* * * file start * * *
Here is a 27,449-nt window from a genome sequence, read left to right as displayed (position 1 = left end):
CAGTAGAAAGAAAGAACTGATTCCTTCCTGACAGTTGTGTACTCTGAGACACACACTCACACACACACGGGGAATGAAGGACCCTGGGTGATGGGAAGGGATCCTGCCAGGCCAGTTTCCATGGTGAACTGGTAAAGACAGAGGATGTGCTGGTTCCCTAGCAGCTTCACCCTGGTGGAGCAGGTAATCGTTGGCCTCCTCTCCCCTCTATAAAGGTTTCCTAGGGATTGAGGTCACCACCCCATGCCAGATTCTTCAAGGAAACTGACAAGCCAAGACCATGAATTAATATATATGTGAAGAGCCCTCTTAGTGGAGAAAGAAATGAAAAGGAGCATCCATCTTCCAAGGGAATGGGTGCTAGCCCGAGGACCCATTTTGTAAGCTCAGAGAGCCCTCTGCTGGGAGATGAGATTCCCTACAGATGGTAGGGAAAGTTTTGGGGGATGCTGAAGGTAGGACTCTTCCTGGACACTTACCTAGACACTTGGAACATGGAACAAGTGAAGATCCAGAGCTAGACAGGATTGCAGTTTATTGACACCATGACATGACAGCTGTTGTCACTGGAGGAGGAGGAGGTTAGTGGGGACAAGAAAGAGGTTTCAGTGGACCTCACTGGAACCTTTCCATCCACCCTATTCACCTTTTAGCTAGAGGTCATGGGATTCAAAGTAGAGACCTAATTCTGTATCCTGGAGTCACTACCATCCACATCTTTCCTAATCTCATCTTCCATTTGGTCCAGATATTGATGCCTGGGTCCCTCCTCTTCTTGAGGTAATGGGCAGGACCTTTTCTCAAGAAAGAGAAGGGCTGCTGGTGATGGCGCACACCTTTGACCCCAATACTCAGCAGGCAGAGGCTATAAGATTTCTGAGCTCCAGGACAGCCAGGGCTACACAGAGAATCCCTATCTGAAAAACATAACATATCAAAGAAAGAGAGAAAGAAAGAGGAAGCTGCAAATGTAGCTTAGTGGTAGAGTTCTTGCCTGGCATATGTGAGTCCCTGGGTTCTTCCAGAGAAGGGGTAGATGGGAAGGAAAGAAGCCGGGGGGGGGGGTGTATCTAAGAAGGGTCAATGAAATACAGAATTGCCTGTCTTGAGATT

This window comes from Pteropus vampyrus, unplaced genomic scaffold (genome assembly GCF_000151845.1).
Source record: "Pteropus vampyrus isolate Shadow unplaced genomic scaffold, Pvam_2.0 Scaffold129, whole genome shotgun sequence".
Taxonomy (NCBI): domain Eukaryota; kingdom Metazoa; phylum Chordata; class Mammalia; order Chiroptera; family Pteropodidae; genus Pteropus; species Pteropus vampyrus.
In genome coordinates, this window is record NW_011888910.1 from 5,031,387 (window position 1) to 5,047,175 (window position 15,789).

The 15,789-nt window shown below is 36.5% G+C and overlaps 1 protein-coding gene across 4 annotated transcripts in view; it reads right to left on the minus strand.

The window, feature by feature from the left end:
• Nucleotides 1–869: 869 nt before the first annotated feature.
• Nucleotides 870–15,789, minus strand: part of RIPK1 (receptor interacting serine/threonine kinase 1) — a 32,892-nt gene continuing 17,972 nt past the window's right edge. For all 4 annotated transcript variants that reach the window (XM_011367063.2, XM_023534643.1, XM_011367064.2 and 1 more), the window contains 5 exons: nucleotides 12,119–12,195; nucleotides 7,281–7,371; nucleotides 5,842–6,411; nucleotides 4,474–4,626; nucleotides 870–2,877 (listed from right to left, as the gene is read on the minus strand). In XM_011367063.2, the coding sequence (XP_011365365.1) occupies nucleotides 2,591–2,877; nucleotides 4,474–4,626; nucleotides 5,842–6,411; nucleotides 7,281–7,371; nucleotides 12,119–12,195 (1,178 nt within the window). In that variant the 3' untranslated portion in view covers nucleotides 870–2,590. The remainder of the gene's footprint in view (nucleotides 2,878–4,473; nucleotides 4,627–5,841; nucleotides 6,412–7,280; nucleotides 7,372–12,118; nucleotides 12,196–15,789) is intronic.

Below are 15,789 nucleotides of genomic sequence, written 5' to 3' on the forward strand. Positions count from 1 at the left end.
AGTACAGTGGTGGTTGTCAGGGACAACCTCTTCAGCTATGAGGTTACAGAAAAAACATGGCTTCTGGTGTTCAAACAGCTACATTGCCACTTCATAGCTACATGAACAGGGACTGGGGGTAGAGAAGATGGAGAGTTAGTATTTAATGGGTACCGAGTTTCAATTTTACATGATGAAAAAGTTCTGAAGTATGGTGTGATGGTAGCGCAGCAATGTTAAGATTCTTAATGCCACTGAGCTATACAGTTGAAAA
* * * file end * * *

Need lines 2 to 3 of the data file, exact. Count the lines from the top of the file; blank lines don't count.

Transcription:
CAGTAGAAAGAAAGAACTGATTCCTTCCTGACAGTTGTGTACTCTGAGACACACACTCACACACACACGGGGAATGAAGGACCCTGGGTGATGGGAAGGGATCCTGCCAGGCCAGTTTCCATGGTGAACTGGTAAAGACAGAGGATGTGCTGGTTCCCTAGCAGCTTCACCCTGGTGGAGCAGGTAATCGTTGGCCTCCTCTCCCCTCTATAAAGGTTTCCTAGGGATTGAGGTCACCACCCCATGCCAGATTCTTCAAGGAAACTGACAAGCCAAGACCATGAATTAATATATATGTGAAGAGCCCTCTTAGTGGAGAAAGAAATGAAAAGGAGCATCCATCTTCCAAGGGAATGGGTGCTAGCCCGAGGACCCATTTTGTAAGCTCAGAGAGCCCTCTGCTGGGAGATGAGATTCCCTACAGATGGTAGGGAAAGTTTTGGGGGATGCTGAAGGTAGGACTCTTCCTGGACACTTACCTAGACACTTGGAACATGGAACAAGTGAAGATCCAGAGCTAGACAGGATTGCAGTTTATTGACACCATGACATGACAGCTGTTGTCACTGGAGGAGGAGGAGGTTAGTGGGGACAAGAAAGAGGTTTCAGTGGACCTCACTGGAACCTTTCCATCCACCCTATTCACCTTTTAGCTAGAGGTCATGGGATTCAAAGTAGAGACCTAATTCTGTATCCTGGAGTCACTACCATCCACATCTTTCCTAATCTCATCTTCCATTTGGTCCAGATATTGATGCCTGGGTCCCTCCTCTTCTTGAGGTAATGGGCAGGACCTTTTCTCAAGAAAGAGAAGGGCTGCTGGTGATGGCGCACACCTTTGACCCCAATACTCAGCAGGCAGAGGCTATAAGATTTCTGAGCTCCAGGACAGCCAGGGCTACACAGAGAATCCCTATCTGAAAAACATAACATATCAAAGAAAGAGAGAAAGAAAGAGGAAGCTGCAAATGTAGCTTAGTGGTAGAGTTCTTGCCTGGCATATGTGAGTCCCTGGGTTCTTCCAGAGAAGGGGTAGATGGGAAGGAAAGAAGCCGGGGGGGGGGGTGTATCTAAGAAGGGTCAATGAAATACAGAATTGCCTGTCTTGAGATT

This window comes from Pteropus vampyrus, unplaced genomic scaffold (genome assembly GCF_000151845.1).